Photos by Conal Thomas

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Ian and Louise Ó Maonaigh have only just found their bassoonist.

He took his place at the back of the playschool on Sunday evening, as those around him – with violins and cellos, oboes and flutes – tuned and warmed up their instruments.

Last year, Ian and Louise, who are brother and sister, decided they wanted to form a local orchestra.

They roped in some Drumcondra locals, players from 15 to 80 years old, keen to explore new music and crack open their instrument cases.

Two concerts later, between adagios and allegros, the Humanitarian Symphony Orchestra (HSO) as they called it, is still growing.

Warming Up

“We pulled people from everywhere for that,” says Ian, burly and dressed in black. “So we decided to keep it up, in a moment of madness.”

“That” was the HSO’s debut last year in Christ Church Cathedral.

In response to the refugee crisis, the Ó Maonaighs had cobbled together the orchestra for a performance. The gig went well. They pressed ahead.

“It was nerve-wracking stuff,” says Ian. “We’d people coming in wanting to do whatever, all that sort of stuff, so you’ve to manage it.”

An orchestra, he says, is usually disciplined, practiced, and polished.

This evening, around 20 musicians strike up the first notes inside the Arts and Business Campus on the Lower Drumcondra Road.

By day, the room they are in is a playschool. On the wall to the right is an animal-themed “Birthdays Are Fun” calendar. In front of each orchestra member sits the sheet music for Hector Berlioz’s Symphonie Fantastique.

Eleanor Jones-McAuley, 25, raises her baton in anticipation. A latecomer dashes in, oboe in hand. The first notes sound through the dimly lit classroom.

Ian and Louise say it’s taken some fine-tuning to get to this point, to get everyone together in one room. They have more musicians than when they started.

“It’s been great for the community,” says Louise. “We have the choir from Columbus National School, up in Iona, joining us now. The amount of people who give their time and energy is amazing.”

One of those is concert master, or first violinst, Roisín Harbison.

No Classical Snobs

“When I came up to Dublin for my first year of college, I brought my violin, but I didn’t really play it,” says Harbison. “Then a friend of my mum, who was also my piano teacher for a while, told me about this orchestra.”

Harbison hails from Limerick and joined the HSO in September. Having played with the University of Limerick orchestra, she was determined to keep up the violin.

“There’s quite a varying level of players,” she says. “Now I seem to be on the upper rung, which is kinda weird, but good experience. It’s a massive thing setting up an orchestra. You need to get the numbers and you also need to get all the instruments.”

The different levels of ability and the ad-hoc assembly are all part of the ethos of the orchestra, though, says Ian.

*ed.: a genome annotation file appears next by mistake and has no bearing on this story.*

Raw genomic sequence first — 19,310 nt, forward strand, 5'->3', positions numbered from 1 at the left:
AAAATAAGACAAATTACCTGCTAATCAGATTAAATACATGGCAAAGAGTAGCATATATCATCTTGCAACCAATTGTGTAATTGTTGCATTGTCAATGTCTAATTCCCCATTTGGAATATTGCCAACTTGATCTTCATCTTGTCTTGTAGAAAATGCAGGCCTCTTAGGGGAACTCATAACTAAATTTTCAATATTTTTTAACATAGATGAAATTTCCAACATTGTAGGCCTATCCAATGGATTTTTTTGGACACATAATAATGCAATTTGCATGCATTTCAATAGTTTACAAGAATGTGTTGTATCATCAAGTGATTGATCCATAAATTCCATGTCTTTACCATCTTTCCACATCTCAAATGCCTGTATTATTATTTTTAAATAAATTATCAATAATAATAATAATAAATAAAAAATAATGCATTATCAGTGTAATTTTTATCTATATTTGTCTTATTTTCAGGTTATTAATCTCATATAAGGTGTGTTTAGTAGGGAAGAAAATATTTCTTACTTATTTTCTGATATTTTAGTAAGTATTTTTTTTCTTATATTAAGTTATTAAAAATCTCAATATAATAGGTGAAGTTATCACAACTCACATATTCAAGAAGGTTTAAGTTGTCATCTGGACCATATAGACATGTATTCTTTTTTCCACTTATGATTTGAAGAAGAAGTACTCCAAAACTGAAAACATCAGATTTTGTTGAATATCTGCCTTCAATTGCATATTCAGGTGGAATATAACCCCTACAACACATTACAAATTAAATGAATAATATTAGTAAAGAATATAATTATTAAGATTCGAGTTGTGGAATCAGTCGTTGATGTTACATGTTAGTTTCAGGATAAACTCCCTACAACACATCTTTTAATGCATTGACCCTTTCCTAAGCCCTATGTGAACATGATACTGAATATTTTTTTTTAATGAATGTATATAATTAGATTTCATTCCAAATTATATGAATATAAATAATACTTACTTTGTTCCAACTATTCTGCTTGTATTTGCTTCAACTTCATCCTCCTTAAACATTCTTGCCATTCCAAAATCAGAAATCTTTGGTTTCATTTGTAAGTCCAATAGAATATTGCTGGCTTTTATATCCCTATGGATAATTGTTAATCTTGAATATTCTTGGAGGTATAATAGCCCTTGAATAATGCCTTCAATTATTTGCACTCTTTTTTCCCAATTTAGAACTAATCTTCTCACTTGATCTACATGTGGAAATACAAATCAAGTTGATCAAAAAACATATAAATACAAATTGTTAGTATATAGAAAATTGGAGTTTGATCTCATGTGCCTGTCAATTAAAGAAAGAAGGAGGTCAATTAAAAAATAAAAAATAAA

If people want to come and play, they don’t necessarily need to be a grade 7 or 8. After all, it’s for the love of playing, and for the charities it benefits.

“We don’t want to have that thing going on where we’re classical snobs,” says Louise. “It’s pure love and passion.”

When three-year-old Syrian refugee Aylan Kurdi‘s body washed up on a Turkish beach last September, Louise decided that any money the orchestra made would be given to charity.

For their first two concerts, Ian and Louise decided that donations should go to Médecins Sans Frontières, also known as Doctors Without Borders. Next time it’s St Vincent De Paul’s turn.

To spread the word about the new Drumcondra orchestra, Louise took to social media.

Last week on holiday in Spain, she set up a group for new members. She had to delete it quickly, though, as people there kept contacting her asking about the new orchestra in Seville.

The Ó Maonaighs, influenced by their mother, who was an amateur actor, have had a chance to dust off their instruments too. Ian plays the piano. Louise takes violin lessons.

“People come along for the experience, for their confidence,” says Louise. “We give up our Sundays so there’s nothing in it for us, just passion.”

Toward the Concert

Each rehearsal takes around three hours.

Near the orchestra, sheet music is spread out in anticipation of the upcoming concert on 2 December in St Peter’s Church in Phibsboro: Carl Orff’s ‘O Fortuna’ from Carmina Burana, Jules Massenet’s ‘Méditation’ and Carlos Gardel’s ‘Por una Cabeza’, best known from the tango scene in the film Scent of a Woman. 

Conductor Jones-McAuley guides the orchestra slowly through Symphonie Fantastique. The orchestra is warming up. Jones-McAuley stops every minute or so to offer advice and instruction. The violinists came in a little too quickly there, the oboists too late.

Tonight there are four cellists, three oboists, two flautists, one french horn player, one trumpeter, one bassoonist and nine violinists. The percussionist comes when, and if, they’re needed.

“I can’t wait for the concert, I’m really looking forward to it,” says violinist Harbison. “It’s been a really nice experience. I’m doing a solo with them which is really exciting because I’ve never done a solo with an orchestra before. It’s a great collection of people.”

Says Ian: “We try to give people an opportunity to play their part or to play a solo. It’s really fun when we get together. It really focuses the community.”

Cónal Thomas is a city reporter for Dublin Inquirer.

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